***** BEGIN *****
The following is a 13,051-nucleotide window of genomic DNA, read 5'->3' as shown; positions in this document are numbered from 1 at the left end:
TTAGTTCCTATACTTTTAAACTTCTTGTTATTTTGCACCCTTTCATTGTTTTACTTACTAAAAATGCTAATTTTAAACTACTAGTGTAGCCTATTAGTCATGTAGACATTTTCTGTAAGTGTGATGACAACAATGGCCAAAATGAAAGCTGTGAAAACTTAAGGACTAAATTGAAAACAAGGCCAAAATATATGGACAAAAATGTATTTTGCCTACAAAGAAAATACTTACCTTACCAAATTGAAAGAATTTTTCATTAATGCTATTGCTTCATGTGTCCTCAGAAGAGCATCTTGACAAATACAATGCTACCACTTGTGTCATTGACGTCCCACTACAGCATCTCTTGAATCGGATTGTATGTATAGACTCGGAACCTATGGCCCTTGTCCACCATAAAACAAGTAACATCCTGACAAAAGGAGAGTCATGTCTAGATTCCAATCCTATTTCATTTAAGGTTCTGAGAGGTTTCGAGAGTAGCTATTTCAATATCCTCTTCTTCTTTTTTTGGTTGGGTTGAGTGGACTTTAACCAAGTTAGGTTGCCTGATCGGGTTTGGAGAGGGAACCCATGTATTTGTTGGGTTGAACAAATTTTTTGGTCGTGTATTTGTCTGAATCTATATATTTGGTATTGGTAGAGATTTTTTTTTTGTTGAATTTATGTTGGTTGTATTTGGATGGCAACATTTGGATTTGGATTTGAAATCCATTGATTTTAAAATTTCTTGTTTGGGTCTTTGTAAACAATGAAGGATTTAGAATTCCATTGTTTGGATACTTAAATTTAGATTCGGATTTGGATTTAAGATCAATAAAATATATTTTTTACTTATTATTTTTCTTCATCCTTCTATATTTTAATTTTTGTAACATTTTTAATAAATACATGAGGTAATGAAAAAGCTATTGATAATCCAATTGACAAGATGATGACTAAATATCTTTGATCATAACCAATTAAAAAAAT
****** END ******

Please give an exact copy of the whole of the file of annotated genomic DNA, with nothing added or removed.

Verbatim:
The following is a 13,051-nucleotide window of genomic DNA, read 5'->3' as shown; positions in this document are numbered from 1 at the left end:
TTAGTTCCTATACTTTTAAACTTCTTGTTATTTTGCACCCTTTCATTGTTTTACTTACTAAAAATGCTAATTTTAAACTACTAGTGTAGCCTATTAGTCATGTAGACATTTTCTGTAAGTGTGATGACAACAATGGCCAAAATGAAAGCTGTGAAAACTTAAGGACTAAATTGAAAACAAGGCCAAAATATATGGACAAAAATGTATTTTGCCTACAAAGAAAATACTTACCTTACCAAATTGAAAGAATTTTTCATTAATGCTATTGCTTCATGTGTCCTCAGAAGAGCATCTTGACAAATACAATGCTACCACTTGTGTCATTGACGTCCCACTACAGCATCTCTTGAATCGGATTGTATGTATAGACTCGGAACCTATGGCCCTTGTCCACCATAAAACAAGTAACATCCTGACAAAAGGAGAGTCATGTCTAGATTCCAATCCTATTTCATTTAAGGTTCTGAGAGGTTTCGAGAGTAGCTATTTCAATATCCTCTTCTTCTTTTTTTGGTTGGGTTGAGTGGACTTTAACCAAGTTAGGTTGCCTGATCGGGTTTGGAGAGGGAACCCATGTATTTGTTGGGTTGAACAAATTTTTTGGTCGTGTATTTGTCTGAATCTATATATTTGGTATTGGTAGAGATTTTTTTTTTGTTGAATTTATGTTGGTTGTATTTGGATGGCAACATTTGGATTTGGATTTGAAATCCATTGATTTTAAAATTTCTTGTTTGGGTCTTTGTAAACAATGAAGGATTTAGAATTCCATTGTTTGGATACTTAAATTTAGATTCGGATTTGGATTTAAGATCAATAAAATATATTTTTTACTTATTATTTTTCTTCATCCTTCTATATTTTAATTTTTGTAACATTTTTAATAAATACATGAGGTAATGAAAAAGCTATTGATAATCCAATTGACAAGATGATGACTAAATATCTTTGATCATAACCAATTAAAAAAAT